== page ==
Recognizing the importance of values and the specific characteristics of participants and situations in voluntary organizations, we examine how value congruence—the fit or compatibility of values between participants and the organization, or among participants—interacts with personal and situational factors to predict participants' length of stay in their organizations. Introducing the case of a voluntary organization that offers shared housing, we measure value congruence through textual similarity in the self-introduction documents of 49 participants and the organization's mission statement. This approach differs from the self-reported measures based on participants' perceptions or recalled interactions used in previous studies. In line with expectation-disconfirmation theory, participants with the strongest beliefs in organizational values had shorter lengths of stay. The amount of intraorganizational communication also moderated the relationship between value congruence and length of stay. This study provides theoretical and methodological implications for nonprofit management by considering personal and situational factors and evaluating value congruence by textual similarity.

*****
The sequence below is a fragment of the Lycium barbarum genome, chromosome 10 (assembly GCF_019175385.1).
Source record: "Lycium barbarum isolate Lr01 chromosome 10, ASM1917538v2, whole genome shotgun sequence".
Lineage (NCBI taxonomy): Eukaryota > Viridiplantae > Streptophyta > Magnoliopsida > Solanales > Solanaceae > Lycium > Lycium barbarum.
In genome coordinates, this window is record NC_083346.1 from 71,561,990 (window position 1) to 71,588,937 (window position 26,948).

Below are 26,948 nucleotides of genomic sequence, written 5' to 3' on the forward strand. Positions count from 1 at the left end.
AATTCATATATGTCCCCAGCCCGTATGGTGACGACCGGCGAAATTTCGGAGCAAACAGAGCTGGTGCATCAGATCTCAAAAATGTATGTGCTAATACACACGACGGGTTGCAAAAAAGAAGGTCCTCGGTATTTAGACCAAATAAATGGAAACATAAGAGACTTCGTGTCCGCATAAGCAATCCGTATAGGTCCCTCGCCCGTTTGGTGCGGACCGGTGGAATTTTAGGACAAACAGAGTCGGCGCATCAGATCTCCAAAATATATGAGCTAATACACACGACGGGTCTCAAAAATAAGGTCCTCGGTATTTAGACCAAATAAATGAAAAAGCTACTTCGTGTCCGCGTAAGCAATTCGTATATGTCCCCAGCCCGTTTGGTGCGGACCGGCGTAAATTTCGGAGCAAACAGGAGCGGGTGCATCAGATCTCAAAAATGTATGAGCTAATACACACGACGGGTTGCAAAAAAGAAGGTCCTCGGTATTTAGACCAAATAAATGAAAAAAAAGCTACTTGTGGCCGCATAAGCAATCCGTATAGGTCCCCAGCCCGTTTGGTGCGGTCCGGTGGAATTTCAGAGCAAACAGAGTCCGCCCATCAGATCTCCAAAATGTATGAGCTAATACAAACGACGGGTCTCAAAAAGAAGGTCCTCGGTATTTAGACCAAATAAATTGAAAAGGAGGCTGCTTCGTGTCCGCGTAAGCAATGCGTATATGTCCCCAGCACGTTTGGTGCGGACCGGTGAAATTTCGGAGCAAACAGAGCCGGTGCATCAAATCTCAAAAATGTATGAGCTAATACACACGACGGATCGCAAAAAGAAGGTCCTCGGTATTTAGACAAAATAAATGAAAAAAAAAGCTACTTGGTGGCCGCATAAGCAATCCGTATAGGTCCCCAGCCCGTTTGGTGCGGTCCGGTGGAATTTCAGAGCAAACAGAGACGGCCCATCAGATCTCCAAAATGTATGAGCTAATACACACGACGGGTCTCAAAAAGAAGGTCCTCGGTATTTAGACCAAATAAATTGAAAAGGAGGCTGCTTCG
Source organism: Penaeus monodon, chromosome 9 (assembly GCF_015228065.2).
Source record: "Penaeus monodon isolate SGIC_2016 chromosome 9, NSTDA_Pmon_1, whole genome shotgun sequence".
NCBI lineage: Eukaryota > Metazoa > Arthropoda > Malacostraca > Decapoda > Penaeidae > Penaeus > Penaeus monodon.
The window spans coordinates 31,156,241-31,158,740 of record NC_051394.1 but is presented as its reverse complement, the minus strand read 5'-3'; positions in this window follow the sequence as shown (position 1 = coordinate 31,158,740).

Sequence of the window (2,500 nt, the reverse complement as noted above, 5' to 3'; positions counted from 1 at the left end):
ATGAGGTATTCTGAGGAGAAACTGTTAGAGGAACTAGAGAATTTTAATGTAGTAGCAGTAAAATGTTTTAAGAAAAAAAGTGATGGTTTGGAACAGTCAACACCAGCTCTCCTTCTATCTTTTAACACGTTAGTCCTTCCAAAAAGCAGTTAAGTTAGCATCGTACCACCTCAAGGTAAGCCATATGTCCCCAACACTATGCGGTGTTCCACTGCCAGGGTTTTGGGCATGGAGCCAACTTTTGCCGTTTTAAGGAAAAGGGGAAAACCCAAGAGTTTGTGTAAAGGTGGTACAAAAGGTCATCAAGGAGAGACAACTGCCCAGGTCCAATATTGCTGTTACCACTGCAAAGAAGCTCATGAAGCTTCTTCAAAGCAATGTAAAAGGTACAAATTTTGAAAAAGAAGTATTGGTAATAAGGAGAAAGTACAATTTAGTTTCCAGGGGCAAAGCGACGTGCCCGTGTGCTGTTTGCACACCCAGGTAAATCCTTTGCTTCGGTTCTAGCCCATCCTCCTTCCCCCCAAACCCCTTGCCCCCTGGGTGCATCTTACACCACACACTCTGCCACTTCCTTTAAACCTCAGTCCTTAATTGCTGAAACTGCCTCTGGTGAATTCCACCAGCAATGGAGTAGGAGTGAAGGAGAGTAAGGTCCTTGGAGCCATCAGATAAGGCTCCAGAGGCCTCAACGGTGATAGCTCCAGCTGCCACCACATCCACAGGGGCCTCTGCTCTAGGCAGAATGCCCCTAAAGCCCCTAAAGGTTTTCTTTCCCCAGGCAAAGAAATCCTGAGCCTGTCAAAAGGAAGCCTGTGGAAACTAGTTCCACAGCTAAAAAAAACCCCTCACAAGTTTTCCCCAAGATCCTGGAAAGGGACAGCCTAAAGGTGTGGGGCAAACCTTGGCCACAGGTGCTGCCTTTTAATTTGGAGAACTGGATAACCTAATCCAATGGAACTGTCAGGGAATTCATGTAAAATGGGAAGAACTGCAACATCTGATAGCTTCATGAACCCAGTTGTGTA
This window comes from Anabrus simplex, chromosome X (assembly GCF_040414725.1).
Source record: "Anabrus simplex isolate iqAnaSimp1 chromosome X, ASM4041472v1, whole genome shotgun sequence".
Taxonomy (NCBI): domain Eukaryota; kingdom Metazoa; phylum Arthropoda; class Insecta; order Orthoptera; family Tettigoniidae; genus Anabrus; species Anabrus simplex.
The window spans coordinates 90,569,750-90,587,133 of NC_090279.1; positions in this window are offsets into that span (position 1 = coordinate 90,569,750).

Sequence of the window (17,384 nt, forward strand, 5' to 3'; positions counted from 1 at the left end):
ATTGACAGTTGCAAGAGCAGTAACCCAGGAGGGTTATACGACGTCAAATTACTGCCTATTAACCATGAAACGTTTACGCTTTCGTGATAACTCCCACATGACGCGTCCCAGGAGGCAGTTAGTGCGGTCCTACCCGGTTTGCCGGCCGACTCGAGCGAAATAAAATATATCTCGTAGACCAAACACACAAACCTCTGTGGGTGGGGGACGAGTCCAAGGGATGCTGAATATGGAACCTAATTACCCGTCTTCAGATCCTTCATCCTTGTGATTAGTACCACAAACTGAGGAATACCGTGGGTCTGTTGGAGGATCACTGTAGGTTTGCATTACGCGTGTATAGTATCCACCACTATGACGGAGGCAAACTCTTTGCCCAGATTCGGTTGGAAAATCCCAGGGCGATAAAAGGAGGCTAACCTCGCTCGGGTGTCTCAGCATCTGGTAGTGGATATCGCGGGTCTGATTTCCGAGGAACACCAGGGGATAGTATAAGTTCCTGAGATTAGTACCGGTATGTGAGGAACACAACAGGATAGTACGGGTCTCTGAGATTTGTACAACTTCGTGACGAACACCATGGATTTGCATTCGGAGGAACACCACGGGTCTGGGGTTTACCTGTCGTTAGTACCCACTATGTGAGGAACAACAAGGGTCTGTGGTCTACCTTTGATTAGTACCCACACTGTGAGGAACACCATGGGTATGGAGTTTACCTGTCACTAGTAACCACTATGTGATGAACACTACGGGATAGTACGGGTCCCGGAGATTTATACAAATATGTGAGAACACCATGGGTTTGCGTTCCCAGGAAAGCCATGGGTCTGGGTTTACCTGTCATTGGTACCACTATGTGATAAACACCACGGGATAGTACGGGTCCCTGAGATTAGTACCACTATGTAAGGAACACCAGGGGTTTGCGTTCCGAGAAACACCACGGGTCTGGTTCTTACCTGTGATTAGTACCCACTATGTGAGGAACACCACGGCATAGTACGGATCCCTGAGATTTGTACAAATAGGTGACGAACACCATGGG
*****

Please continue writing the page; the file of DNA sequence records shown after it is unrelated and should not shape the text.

Bibliographical noteFunding Information:
The first author disclosed receipt of the following financial support for the research, authorship, and/or publication of this article: This article has been conducted by the Research Grant of Kwangwoon University in 2020. Funding information
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All Science Journal Classification (ASJC) codes
- Strategy and Management